Via Instapundit, salt is apparently not the killer we thought it was, according to Scientific American. I had, within the last year, modified my view of salt=bad to the belief that sodium had a powerful effect on the BP of some people. Perhaps even that is too strong.
There is an assumption, whether derived from a world-made-perfect Christianity or from a more modern Natural Living ethos, that there is some nearly perfect, or at least approximately excellent, diet for the human body. There is an idea that if you eat a,b,c, but not p,q,r, you are well on the road to living to be 80, 90, 100. I have written about this odd idea, and its lack of contact with historical reality before. This fantasy is in sharp contradistinction to both evolutionary and Christian thought, yet advocates of either embrace it happily.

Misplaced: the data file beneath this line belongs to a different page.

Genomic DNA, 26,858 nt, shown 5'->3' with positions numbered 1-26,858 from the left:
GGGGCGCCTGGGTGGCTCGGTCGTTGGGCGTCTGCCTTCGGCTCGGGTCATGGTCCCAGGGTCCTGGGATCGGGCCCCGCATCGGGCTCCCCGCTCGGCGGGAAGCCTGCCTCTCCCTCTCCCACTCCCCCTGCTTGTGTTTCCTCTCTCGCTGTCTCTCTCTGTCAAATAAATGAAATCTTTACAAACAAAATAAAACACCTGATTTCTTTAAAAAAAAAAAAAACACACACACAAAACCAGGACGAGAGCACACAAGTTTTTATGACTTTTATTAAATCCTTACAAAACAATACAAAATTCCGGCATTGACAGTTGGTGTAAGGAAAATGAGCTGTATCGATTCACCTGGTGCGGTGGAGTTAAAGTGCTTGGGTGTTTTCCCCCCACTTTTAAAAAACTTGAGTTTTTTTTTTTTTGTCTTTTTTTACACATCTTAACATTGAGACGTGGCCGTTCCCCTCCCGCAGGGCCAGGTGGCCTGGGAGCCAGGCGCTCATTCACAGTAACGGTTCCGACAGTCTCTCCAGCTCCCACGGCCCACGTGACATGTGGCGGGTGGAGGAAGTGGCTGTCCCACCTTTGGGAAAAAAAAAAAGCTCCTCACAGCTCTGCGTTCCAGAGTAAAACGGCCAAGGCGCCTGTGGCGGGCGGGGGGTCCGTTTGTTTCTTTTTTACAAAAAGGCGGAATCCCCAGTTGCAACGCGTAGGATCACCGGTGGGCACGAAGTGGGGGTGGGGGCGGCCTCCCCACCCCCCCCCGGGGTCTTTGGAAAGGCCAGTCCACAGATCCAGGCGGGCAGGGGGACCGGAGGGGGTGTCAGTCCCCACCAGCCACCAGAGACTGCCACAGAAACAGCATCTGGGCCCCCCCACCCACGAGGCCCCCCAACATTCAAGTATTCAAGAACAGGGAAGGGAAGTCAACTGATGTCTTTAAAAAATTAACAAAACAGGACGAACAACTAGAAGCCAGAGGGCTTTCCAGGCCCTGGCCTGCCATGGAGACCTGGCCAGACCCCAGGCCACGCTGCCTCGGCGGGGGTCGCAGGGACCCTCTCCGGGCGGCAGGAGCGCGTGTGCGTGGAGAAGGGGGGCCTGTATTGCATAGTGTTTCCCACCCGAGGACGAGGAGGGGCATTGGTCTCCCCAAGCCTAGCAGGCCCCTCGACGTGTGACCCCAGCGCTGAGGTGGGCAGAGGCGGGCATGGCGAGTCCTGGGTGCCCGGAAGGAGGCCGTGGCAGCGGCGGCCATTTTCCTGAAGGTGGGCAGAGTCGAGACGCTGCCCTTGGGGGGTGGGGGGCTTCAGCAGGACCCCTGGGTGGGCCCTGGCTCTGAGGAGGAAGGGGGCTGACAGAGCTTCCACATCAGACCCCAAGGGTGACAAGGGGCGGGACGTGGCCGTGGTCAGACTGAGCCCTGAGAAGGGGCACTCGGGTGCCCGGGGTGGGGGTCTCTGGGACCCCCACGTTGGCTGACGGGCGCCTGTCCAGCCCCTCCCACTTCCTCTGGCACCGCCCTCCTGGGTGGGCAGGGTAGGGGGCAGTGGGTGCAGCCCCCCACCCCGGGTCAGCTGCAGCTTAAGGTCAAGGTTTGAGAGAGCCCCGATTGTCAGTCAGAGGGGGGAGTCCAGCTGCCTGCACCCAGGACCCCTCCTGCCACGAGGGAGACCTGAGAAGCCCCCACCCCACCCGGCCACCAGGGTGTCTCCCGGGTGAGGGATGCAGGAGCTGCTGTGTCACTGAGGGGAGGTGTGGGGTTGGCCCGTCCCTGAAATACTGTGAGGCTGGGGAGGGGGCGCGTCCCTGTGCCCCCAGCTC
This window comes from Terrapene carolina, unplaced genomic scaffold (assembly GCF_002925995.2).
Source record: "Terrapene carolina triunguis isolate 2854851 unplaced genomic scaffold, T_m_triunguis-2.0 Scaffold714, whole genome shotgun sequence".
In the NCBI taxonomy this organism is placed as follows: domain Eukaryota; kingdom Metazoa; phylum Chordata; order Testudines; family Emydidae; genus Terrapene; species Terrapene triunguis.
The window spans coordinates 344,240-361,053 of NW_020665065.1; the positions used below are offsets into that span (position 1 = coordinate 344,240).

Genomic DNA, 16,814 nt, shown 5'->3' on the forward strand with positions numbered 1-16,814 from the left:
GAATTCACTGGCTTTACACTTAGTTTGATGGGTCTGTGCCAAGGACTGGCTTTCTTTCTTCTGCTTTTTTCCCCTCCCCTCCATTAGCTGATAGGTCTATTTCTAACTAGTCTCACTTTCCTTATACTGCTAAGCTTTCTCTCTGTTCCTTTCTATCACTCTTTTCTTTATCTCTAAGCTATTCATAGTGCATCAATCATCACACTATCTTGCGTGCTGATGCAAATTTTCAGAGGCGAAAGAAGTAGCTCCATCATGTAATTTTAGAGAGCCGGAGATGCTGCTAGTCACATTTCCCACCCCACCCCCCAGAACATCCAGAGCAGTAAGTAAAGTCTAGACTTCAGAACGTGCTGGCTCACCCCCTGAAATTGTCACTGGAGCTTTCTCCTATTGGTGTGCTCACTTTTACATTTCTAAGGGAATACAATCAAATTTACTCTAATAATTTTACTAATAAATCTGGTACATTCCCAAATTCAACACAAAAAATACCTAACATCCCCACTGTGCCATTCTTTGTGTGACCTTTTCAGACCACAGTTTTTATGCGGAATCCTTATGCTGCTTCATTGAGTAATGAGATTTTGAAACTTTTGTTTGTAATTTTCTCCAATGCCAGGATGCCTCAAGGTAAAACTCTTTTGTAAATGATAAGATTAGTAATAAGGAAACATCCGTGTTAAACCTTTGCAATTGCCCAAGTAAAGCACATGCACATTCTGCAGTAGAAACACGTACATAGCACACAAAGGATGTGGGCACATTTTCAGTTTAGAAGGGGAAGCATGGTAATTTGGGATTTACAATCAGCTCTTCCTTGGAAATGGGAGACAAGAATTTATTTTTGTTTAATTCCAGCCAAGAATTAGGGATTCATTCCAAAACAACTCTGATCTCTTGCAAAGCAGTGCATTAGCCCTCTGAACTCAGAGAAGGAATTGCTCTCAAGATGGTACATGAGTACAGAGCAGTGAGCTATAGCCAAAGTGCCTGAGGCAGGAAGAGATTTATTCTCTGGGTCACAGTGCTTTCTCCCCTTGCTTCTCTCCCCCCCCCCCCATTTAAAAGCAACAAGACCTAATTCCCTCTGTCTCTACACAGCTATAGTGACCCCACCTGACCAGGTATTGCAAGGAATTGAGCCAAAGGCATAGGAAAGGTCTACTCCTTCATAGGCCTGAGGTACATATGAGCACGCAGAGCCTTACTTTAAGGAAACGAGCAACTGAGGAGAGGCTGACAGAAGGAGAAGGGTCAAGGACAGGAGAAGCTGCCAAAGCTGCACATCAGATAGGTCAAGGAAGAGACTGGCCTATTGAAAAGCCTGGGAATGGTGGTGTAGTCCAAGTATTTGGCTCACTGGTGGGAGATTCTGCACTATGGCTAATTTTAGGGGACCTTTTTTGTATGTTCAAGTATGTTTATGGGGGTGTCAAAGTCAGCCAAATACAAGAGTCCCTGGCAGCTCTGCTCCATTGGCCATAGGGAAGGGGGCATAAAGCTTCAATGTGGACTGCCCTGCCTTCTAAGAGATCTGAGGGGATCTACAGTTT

Here's the reality: the human body doesn't have any overall plan to get us through to age 80. It wants to get us through to tomorrow, or at most, through the winter. The machine is approximate, not some finely-tuned secret whose mysteries we must divine. The human body is thrilled to have the main killers removed by our improvements in technology in the last hundred years (refrigeration, antibiotics), and we just keep on living, because of the several redundancies built into our flesh. OTOH, the human machine has no idea how to handle an overabundance of food. There are no checks and balances built into us, because no one had to face this wonderful problem until recently.
Paleo diets, Atkins diets, government-approved diets - these are all approximate, a noticing of what things tend to work to keep us from croaking off too quickly. All the new, great insights into great, over arching theories as to how the body works and how we should eat? They're crap. It's a piecemeal process, and the perfect diet will turn out to be a set of individual discoveries, not an application of a Bible diet, or a macrobiotic diet, or a natural foods insistence.